Notices have gone to some contractors who objected to the release.
As we previously reported, the Office of Federal Contract Compliance Programs received a Freedom of Information Act request for the consolidated EEO-1 Reports of all federal contractors from 2016 through 2020. The OFCCP provided contractors an opportunity to object to the disclosure of their EEO-1 Reports, and the extended deadline for objections was October 19.
The OFCCP is now notifying by email contractors who purportedly did not object that it will release their consolidated EEO-1 Reports:
The objection period is now closed, and we are sending this message to confirm we have not received an objection from your organization regarding release of the requested data. Because we have received no objection, we are providing your organization with notice that its Type 2 EEO-1 data is subject to release under FOIA, and OFCCP intends to release this data after January 2, 2023.
(Emphasis in original.)
This notice, however, has been sent to many contractors who did file timely objections. Fortunately, the OFCCP is allowing contractors to alert the agency of its error:
If you believe this determination is in error — for instance, if you believe you were not a federal contractor during the relevant period, or that you did submit a timely objection — please contact our offices as soon as possible, but no later than January 2, 2023, via the contact information below. If you contact us by email, please provide in the email your organization’s unit number and any information supporting your belief that your Type 2 EEO-1 data is not subject to release.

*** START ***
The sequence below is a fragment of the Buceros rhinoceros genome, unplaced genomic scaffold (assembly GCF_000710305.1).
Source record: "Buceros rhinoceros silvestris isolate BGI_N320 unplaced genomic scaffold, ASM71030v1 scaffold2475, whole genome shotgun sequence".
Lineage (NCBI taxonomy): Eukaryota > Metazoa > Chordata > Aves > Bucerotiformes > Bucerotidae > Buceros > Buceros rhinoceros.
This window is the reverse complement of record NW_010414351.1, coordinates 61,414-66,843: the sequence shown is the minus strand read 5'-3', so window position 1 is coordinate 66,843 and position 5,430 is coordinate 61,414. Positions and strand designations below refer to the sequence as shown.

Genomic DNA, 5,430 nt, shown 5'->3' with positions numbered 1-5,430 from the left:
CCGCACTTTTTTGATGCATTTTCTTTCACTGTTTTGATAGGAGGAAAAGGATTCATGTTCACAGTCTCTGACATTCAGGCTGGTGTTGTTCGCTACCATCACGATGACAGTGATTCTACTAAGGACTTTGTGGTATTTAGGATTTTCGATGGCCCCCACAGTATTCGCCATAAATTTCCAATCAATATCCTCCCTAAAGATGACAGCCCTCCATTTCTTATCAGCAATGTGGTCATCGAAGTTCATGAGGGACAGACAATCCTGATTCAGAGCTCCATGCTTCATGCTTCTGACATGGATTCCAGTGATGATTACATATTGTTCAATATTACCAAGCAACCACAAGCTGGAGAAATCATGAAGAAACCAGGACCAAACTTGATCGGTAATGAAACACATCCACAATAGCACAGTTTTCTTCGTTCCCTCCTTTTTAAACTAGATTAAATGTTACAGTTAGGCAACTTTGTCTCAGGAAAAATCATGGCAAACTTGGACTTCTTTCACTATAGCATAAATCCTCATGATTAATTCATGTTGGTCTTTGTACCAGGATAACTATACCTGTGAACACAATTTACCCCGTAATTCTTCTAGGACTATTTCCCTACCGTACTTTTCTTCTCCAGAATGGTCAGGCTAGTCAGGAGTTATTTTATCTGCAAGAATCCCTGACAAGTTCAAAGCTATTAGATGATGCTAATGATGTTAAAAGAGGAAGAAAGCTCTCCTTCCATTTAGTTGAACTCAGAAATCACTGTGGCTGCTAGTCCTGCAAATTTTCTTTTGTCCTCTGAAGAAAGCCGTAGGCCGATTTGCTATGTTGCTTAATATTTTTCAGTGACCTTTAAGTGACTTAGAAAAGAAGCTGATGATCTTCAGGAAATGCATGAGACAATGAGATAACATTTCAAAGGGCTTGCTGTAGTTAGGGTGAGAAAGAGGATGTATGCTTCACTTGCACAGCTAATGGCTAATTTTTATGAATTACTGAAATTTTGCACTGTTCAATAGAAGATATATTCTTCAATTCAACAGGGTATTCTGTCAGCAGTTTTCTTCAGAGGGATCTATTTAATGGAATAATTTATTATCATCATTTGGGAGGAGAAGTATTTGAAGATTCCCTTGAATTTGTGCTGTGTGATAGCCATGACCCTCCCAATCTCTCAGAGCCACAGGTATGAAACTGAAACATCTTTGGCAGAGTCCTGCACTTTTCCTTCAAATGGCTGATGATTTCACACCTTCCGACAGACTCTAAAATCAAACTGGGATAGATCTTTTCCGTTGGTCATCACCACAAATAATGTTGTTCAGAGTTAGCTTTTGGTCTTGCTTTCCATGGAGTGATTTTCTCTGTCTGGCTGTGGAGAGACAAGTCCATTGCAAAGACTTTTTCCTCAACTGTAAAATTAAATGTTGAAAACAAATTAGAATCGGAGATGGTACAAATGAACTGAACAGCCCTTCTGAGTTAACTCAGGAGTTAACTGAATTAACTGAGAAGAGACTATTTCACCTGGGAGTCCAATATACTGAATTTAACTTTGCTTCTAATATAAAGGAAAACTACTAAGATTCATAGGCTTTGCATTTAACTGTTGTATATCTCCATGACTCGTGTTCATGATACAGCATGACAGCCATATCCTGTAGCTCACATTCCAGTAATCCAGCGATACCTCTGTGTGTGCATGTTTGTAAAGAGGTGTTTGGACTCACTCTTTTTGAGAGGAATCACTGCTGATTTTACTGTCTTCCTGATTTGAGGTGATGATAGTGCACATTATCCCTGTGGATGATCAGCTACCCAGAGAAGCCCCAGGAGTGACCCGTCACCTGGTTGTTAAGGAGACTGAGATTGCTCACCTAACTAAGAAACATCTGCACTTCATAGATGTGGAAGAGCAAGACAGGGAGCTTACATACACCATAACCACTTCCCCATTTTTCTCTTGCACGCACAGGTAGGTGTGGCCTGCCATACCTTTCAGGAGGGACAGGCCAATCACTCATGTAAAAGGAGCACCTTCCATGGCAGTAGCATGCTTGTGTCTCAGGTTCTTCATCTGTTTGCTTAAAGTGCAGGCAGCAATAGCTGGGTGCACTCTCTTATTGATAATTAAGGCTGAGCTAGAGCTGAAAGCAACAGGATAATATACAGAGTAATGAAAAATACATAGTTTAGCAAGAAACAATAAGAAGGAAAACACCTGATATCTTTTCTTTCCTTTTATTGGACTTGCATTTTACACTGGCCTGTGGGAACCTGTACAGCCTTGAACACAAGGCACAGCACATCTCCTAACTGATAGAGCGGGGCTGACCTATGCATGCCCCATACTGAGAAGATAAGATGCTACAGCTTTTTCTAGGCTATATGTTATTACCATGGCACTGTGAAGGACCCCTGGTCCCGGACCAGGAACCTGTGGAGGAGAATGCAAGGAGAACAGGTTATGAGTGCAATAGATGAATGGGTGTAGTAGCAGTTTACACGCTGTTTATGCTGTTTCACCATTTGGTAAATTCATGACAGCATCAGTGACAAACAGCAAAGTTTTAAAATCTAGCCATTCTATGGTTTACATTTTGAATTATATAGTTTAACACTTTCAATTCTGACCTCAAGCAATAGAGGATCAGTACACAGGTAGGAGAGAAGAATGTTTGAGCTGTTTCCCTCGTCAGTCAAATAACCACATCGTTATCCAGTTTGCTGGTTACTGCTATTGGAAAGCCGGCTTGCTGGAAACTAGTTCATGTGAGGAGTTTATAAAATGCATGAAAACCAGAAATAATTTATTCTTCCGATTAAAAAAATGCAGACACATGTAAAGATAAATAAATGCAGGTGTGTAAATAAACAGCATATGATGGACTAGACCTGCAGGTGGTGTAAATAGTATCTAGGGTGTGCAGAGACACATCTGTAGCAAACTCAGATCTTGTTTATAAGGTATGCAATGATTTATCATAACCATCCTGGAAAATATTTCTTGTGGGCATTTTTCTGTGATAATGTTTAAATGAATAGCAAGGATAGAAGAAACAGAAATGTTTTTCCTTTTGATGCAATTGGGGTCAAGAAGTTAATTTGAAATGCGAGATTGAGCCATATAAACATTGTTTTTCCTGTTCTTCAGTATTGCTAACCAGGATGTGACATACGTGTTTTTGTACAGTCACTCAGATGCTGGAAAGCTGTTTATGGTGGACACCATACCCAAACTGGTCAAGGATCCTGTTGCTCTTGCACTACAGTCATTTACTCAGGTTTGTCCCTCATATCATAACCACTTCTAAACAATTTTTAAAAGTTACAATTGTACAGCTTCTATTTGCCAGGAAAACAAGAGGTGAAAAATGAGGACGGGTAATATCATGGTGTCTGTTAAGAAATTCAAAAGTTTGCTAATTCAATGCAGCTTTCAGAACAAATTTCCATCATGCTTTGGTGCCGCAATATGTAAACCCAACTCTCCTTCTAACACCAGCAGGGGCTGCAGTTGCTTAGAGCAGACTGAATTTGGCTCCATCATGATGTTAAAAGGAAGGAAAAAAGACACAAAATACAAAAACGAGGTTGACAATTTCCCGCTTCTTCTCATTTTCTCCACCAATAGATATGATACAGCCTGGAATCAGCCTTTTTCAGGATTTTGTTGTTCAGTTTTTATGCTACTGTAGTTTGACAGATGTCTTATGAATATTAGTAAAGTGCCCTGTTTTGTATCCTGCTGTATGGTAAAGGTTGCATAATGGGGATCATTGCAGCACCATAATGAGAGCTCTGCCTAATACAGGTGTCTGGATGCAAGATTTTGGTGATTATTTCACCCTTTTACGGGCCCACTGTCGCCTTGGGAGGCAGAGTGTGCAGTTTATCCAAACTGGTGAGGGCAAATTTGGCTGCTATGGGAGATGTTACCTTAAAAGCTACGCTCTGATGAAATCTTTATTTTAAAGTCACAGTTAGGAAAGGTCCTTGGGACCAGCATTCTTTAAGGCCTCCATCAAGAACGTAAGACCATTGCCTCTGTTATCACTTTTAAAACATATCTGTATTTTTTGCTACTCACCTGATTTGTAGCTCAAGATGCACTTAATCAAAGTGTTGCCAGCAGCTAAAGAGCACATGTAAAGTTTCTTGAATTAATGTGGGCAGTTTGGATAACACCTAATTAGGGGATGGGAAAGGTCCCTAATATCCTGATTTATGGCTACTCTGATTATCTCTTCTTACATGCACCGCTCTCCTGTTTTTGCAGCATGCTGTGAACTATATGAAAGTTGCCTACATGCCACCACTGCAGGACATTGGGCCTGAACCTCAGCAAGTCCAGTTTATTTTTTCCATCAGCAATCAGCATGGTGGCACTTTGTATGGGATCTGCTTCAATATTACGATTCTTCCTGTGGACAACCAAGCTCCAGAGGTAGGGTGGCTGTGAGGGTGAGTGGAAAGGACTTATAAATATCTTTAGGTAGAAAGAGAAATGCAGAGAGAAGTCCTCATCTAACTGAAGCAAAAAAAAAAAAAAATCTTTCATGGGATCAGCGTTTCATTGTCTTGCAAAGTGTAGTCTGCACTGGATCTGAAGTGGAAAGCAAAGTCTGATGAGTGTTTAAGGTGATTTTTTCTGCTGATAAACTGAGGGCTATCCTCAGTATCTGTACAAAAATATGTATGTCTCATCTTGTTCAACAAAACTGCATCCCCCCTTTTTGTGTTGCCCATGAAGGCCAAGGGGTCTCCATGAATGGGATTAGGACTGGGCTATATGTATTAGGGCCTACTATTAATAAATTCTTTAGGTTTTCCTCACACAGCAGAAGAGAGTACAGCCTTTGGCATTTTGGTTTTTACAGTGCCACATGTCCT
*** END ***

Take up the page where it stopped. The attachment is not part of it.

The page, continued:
(Emphasis in original.)
If your organization filed an objection and received this communication from the OFCCP (which appears to be directed to the email address provided on the EEO-1 Reports), you should email the agency and provide documentation of your timely objection. Communications to the OFCCP about this mistake should be directed to [email protected], and we recommend requesting that the agency confirm receipt of the contractor’s objection.
In addition, the individual and organization behind the FOIA request for the EEO-1 Reports, Will Evans and The Center for Investigative Reporting, have filed a lawsuit against the U.S. Department of Labor seeking an injunction ordering the agency to release the consolidated EEO-1 Reports of contractors. Because the lawsuit is only against the DOL, no action is required by federal contractors at this time. However, any contractor who objects to release of its EEO-1 Reports could seek to intervene in the action to ensure that its interests are protected.